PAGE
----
American Women Through Time
Education
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1821
Emma Hart Willard founds the Troy Female Seminary in New York.
Harvard's Women Working, 1800-1930 site includes a profile of Willard and links to works by and about Willard.

1824
Adams Female Academy opens in Londonderry, New Hampshire under the leadership of Zilpah Polly Grant.
See the Zilpah P. Grant Banister Papers, part of the Five College Archives Digital Access Project.

1833
Oberlin College becomes the first coeducational collegiate institution in the United States.
Ohio Memory includes Oberlin student Betsy Mix Cowles' letters from the 1830s. Women and Social Movements in the United States includes documents that students can apply to the following question: How Did Oberlin Women Students Draw on Their College Experience to Participate in Antebellum Social Movements, 1831-1861?

Prudence Crandall, a white Quaker, opens a teacher-training school for young African-American women in Canterbury, Connecticut. Local opposition forces the school to close the following year.
Crandall's letters and other relevant documents are reproduced in A Canterbury Tale: A Document Package for Connecticut's Prudence Crandall Affair [Gilder Lehrman Center].
See Kazimiera Kozlowski and David A. Poirier, .... To Get A Little More Learning. - Prudence Crandall's Female Boarding School CRM Online 20, no. 3 (1997): 40-43.

1837
Laura Bridgman becomes a student at the Perkins School for the Blind.
The Perkins School for the Blind History Museum offers a Biographical profile of Bridgman and a Laura Bridgman Photo Gallery.

Mary Lyon (1797-1849) founds Mount Holyoke Female Seminary in Massachusetts. See the Mary Lyon Collection, part of the Five College Archives Digital Access Project.

1847
Lucy Stone graduates from Oberlin College. Stone refuses to write a commencement address because she would not be allowed to read it herself. See Women's Rights Pioneer Lucy Stone Born [Mass Moments, Massachusetts Foundation for the Humanities] for a profile of Stone. The site also includes the text of a letter from Stone to her parents in which she explains why she refused to write a commencement address.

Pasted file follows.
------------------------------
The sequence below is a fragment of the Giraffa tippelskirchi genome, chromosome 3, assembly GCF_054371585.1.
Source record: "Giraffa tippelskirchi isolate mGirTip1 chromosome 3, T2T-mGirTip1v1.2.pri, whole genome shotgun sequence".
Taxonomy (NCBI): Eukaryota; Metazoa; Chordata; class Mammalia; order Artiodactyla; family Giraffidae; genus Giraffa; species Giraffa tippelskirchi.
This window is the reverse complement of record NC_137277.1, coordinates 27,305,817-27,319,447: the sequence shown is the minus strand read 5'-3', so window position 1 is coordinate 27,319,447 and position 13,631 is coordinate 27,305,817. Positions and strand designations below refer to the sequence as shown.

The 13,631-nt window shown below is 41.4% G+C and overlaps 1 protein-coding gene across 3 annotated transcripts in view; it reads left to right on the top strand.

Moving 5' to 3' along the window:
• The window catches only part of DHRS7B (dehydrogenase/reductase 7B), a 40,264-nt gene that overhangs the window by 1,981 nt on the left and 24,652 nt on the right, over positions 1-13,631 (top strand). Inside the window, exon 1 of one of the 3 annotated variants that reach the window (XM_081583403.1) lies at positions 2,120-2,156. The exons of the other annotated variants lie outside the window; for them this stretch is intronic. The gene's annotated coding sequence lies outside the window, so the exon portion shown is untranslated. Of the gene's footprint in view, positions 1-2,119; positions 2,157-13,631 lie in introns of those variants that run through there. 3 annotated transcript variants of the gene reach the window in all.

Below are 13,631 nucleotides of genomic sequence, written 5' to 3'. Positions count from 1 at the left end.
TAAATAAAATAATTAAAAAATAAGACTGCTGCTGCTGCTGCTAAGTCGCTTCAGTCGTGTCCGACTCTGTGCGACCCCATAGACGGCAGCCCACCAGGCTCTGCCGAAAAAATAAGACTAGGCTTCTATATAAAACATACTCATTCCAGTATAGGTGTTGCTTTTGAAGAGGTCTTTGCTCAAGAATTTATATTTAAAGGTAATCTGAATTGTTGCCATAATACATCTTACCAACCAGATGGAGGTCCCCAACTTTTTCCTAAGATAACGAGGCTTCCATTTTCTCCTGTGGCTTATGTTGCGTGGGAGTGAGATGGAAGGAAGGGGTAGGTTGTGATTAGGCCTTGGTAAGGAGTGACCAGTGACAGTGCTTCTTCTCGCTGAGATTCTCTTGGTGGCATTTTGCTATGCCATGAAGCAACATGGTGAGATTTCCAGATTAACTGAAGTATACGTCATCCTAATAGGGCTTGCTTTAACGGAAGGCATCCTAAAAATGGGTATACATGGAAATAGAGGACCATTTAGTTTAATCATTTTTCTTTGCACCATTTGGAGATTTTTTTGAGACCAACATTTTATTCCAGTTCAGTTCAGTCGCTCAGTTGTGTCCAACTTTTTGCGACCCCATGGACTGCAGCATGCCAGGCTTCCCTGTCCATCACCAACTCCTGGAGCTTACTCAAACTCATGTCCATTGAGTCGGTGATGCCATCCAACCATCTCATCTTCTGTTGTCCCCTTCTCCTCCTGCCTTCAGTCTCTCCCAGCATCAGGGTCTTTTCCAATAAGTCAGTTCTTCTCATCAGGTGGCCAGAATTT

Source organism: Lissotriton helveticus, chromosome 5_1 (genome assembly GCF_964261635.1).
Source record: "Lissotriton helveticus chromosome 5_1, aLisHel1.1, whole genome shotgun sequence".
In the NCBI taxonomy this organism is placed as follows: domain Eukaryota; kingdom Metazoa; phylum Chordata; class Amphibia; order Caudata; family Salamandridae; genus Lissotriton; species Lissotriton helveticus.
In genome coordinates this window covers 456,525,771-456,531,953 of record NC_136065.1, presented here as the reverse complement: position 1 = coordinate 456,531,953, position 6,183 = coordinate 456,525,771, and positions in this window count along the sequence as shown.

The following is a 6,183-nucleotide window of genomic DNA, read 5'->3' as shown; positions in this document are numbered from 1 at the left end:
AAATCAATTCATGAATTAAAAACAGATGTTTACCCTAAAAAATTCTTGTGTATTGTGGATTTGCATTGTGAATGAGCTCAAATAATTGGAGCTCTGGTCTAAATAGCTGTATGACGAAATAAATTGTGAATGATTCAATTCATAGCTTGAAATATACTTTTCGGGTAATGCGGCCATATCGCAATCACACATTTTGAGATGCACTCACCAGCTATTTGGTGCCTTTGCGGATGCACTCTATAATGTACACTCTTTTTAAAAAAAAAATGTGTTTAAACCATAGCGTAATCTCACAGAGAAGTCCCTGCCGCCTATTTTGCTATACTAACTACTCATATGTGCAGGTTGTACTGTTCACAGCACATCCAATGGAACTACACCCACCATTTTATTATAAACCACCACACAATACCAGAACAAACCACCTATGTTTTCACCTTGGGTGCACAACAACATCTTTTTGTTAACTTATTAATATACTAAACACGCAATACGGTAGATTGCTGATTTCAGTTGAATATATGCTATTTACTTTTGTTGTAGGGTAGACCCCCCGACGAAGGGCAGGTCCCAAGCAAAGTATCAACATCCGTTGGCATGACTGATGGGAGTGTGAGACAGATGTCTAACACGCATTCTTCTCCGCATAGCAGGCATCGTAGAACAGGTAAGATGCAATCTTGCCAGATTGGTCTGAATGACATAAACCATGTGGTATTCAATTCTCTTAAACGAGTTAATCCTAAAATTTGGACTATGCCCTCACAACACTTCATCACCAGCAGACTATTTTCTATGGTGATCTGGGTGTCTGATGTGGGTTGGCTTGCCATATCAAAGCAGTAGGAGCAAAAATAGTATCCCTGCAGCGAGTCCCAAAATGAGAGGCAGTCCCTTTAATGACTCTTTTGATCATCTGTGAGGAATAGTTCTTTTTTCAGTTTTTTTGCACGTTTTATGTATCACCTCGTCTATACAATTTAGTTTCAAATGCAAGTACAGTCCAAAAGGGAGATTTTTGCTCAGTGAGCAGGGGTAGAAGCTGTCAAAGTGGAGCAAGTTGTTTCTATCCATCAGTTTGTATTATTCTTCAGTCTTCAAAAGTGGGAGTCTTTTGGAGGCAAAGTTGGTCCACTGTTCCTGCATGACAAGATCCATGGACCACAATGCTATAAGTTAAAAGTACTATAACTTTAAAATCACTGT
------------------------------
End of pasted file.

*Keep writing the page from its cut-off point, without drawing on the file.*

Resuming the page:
1849
Elizabeth Blackwell becomes the first woman to receive the M.D. degree.
Elizabeth Blackwell: That Girl There Is Doctor in Medicine, an online exhibit from the National Library of Medicine, includes Blackwell's class notes, her brother's account of the graduation, and additional sources that document her career.

1850
The Female Medical College of Pennsylvania becomes the first medical school for women. The institution will be renamed Woman's Medical College of Pennsylvania in 1867.
Women Physicians: 1850s-1970s [Drexel University College of Medicine] documents the history and influence of the Woman's Medical College of Pennsylvania with correspondence, scrapbooks, clippings, college records, images, diaries, publications and ephemera.

1870
Sophia Smith Endows New Women's College, March 8, 1870 [Mass Moments, Massachusetts Foundation for the Humanities]
The Five College Archives Digital Access Project includes materials that document the founding, opening, and early history of Smith College.

1873
Ellen Swallow Richards becomes the first woman graduate of MIT.
Ellen Swallow Richards online exhibit from MIT Libraries.

Emma Spaulding Bryant Letters: An Online Archival Collection [online]. Durham, N.C.: Duke University Libraries. Available from: http://scriptorium.lib.duke.edu/bryant/.

1881
Alice Freeman Palmer becomes president of Wellesley College.
Ruth Bordin's book, Alice Freeman Palmer: The Evolution of a New Woman [University of Michigan Press] is available online. Chapter 6, Fulfillment, covers Palmer's presidency at Wellesley.

Atlanta Baptist Female Seminary is founded by Sophia B. Packard and Harriet E. Giles. The institution is renamed Spelman Seminary in 1884 and Spelman College in 1924.
African-American Education in the Jim Crow South [Rockefeller Archive Center] includes Sophia Packard's letter to John D. Rockefeller from 1883 in which she asks for support for the institution.

1882
Association of Collegiate Alumnae, forerunner of the American Association of University Women, is formally organized. American Association of University Women's Online Museum features a timeline that includes the minutes from the organization's first meeting, photographs, and other sources.

1884
M. Carey Thomas becomes Dean of Bryn Mawr College.
Bryn Mawr College Library offers two fascinating online exhibits: The Sargent Portrait: M. Carey Thomas and John Singer Sargent and "The Very Best Woman's College There Is": M. Carey Thomas and the Making of the Bryn Mawr Campus.

Mary Elizabeth Garrett's gift of $306,977 enables the medical school of Johns Hopkins University to open the following year.
See Celebrating the Philanthropy of Mary Elizabeth Garrett.

Senda Berenson introduces the first rules for women's basketball.
The Five College Archives Digital Access Project includes correspondence, lecture notes, photographs, publications, and speeches from the Senda Berenson Papers.




American Women Through Time

Ken Middleton | Walker Library, MTSU, Murfreesboro, TN 37132